There is no doubt about it Soul music originated in the United States of America (USA). It is a combination of the Blues, Rhythm and Blues (R&B), Gospel and Jazz. Some would say it is the evolution of the “Black” experience in the USA. Gospel and R&B are the driving forces behind the Soul sound and many of its artists started out in Gospel before migrating to Secular music. Examples of this are Sam Cooke, Ray Charles, Little Richards, Aretha Franklin, Patti Labelle and the list goes on. Early Soul artist the pioneers to say were artists like Sam Cooke, James Brown, Ray Charles, Clyde Macphatter, Johnny Ace, Little Richard, Etta James, Little Eva and Esther Phillips.
A lot of my reference sources estimate that the fusion of R&B and Gospel started in the late 1950s in the Southern USA and was mostly played on Black radio stations, with several songs crossing over to mainstream America by being covered by white artists like Pat Boone and others.
As the Soul sound progressed and spread to other areas of the USA, it also evolved but stayed true to its R&B roots. There was an explosion of diversity within the genre and different studios helping to push the sound of their particular region, especially in the 1960s. You had Atlantic Records with acts like the Clovers, Ray Charles, Clyde Macphatter, Wilson Pickett and the Drifters; the Motown Sound out of Detriot with acts like the Temptations, the Supremes, Martha and the Vandelas, Marvin Gaye, Tina Charles and Rare Earth. You had Stax/Volt out of Memphis Tennessee with acts like Otis Redding, Isaac Hayes, Booker T and the MGs, Mel & Tim, Rufus and Carla Thomas. Northern Soul from cities like New York, Chicago and Philadelphia.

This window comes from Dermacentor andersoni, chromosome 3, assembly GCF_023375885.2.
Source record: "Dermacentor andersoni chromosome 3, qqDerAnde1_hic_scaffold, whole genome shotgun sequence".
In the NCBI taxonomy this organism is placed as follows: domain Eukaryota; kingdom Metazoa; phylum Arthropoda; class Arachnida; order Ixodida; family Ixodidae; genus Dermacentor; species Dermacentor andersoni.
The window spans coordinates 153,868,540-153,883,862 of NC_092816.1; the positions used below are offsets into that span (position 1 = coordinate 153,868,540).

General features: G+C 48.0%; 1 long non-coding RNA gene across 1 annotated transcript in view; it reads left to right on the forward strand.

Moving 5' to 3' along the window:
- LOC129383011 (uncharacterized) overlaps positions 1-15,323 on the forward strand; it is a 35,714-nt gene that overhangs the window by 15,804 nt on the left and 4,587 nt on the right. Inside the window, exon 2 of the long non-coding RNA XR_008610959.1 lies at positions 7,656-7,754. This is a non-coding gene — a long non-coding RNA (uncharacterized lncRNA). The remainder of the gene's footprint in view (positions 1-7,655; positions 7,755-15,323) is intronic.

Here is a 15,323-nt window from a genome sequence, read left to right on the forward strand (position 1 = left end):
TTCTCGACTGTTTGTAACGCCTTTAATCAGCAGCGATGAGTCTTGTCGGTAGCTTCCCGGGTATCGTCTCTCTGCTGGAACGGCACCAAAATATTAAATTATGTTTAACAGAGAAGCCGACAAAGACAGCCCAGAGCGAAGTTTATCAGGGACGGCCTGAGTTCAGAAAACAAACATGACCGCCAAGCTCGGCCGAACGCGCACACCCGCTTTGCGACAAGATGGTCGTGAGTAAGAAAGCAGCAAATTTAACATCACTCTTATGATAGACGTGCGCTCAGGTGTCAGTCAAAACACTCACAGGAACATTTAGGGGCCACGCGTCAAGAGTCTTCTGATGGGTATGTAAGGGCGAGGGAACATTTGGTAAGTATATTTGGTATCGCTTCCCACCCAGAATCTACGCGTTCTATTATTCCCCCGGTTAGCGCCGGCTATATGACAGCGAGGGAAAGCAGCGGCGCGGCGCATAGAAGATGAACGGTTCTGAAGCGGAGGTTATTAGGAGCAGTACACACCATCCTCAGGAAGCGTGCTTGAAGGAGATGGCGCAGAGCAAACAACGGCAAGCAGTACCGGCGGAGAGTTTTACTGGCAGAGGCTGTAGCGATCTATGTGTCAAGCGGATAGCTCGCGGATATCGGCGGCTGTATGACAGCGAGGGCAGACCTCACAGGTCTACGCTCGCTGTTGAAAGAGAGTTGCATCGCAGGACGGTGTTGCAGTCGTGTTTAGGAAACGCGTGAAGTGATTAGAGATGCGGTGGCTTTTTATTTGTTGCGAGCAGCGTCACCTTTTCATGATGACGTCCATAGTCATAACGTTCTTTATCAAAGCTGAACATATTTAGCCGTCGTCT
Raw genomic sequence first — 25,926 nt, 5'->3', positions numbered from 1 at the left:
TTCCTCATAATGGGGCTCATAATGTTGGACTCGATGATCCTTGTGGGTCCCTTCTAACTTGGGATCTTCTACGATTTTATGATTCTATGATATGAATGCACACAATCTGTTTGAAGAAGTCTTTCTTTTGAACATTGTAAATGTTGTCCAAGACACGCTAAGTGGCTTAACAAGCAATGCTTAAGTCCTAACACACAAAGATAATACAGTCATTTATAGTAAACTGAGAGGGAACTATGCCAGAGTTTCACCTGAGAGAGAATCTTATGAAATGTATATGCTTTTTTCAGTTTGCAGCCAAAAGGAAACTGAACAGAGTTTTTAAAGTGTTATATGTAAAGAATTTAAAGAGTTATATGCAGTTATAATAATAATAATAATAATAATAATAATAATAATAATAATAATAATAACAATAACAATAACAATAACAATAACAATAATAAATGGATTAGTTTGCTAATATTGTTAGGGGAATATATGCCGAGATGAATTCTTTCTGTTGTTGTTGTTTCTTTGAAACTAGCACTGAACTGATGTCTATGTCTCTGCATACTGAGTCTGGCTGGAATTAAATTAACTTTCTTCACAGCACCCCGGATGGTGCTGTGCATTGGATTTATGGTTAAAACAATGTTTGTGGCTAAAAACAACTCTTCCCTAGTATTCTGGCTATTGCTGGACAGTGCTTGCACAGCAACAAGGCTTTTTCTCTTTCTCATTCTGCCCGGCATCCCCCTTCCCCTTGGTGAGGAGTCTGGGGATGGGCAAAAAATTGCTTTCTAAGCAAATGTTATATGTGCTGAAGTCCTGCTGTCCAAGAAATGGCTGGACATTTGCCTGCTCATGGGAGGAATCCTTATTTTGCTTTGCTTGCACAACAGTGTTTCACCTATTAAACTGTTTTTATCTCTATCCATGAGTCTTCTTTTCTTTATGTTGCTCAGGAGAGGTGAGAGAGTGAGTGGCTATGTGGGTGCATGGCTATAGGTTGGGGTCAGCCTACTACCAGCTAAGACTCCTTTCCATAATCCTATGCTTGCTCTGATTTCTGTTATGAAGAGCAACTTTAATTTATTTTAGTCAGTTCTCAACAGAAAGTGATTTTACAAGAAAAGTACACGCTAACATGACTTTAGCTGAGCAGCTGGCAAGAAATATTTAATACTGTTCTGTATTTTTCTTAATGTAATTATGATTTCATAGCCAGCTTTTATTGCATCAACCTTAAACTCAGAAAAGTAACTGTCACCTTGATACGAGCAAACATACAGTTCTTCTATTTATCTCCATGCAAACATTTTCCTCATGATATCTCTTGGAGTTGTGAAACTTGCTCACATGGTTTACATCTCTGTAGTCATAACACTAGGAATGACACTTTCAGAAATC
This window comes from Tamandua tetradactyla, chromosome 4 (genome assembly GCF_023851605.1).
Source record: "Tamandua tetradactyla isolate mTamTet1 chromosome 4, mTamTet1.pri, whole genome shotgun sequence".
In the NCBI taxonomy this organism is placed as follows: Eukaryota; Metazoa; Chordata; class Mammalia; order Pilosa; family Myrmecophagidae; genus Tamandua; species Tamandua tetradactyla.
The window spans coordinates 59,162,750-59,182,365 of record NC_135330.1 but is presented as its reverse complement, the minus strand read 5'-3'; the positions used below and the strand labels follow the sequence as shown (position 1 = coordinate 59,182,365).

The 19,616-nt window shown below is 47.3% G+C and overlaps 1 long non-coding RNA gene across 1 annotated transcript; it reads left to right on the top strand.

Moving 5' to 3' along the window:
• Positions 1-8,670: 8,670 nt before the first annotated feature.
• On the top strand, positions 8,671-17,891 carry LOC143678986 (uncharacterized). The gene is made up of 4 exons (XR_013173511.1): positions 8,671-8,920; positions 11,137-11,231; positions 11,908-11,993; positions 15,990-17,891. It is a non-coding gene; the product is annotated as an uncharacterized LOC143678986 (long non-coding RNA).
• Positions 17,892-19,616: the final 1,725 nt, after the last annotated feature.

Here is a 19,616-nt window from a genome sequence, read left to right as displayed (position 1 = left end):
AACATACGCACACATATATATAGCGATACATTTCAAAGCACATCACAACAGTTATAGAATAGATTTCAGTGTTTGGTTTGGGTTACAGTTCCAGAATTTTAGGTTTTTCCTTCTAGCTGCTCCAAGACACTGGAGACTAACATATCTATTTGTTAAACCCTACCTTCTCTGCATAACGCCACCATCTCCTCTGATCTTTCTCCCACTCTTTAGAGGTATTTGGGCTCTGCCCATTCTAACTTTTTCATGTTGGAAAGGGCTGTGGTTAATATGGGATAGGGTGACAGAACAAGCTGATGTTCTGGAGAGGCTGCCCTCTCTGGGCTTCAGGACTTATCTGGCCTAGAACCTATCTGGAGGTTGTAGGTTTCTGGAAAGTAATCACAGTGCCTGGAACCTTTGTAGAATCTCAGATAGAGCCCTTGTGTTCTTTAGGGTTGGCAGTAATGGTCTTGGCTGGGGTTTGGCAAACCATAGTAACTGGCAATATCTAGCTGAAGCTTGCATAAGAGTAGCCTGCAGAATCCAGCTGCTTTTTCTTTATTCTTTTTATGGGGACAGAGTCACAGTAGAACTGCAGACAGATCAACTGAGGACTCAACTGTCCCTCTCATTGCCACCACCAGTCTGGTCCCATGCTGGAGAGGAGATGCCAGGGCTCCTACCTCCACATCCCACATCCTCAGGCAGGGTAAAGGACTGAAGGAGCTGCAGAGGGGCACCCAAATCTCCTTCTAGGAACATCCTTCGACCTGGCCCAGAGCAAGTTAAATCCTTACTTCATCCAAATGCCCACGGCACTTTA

There are many different types of Soul music, including, but not limited to: Southern Soul, which is driving and energetic; Memphis soul, a shimmering and sultry style; New Orleans soul that leans more to R&B; Detroit style, a rhythmic, pop, centre of the road style; Chicago soul, which has a lighter gospel influence; Philadelphia soul, which is a lush orchestral sound with do-wop inspired vocals; Neo and Psychedelic Soul (which paved the way for Funk music in the 1960s, that are a blend of psychedelic rock and soul music; as well as Blue-Eyed Soul, British Soul, and Northern soul, rare soul music played by DJs at nightclubs in Northern England.
What is your favourite type of soul music? Write you comments below or send them to me at Harvey@everlasting-soul.com
1.Liner notes from my own collection,
2.The Definition of Soul (An Origin of the Genre) by Mark Edward Nero
3.Wikipedia “Soul Music” .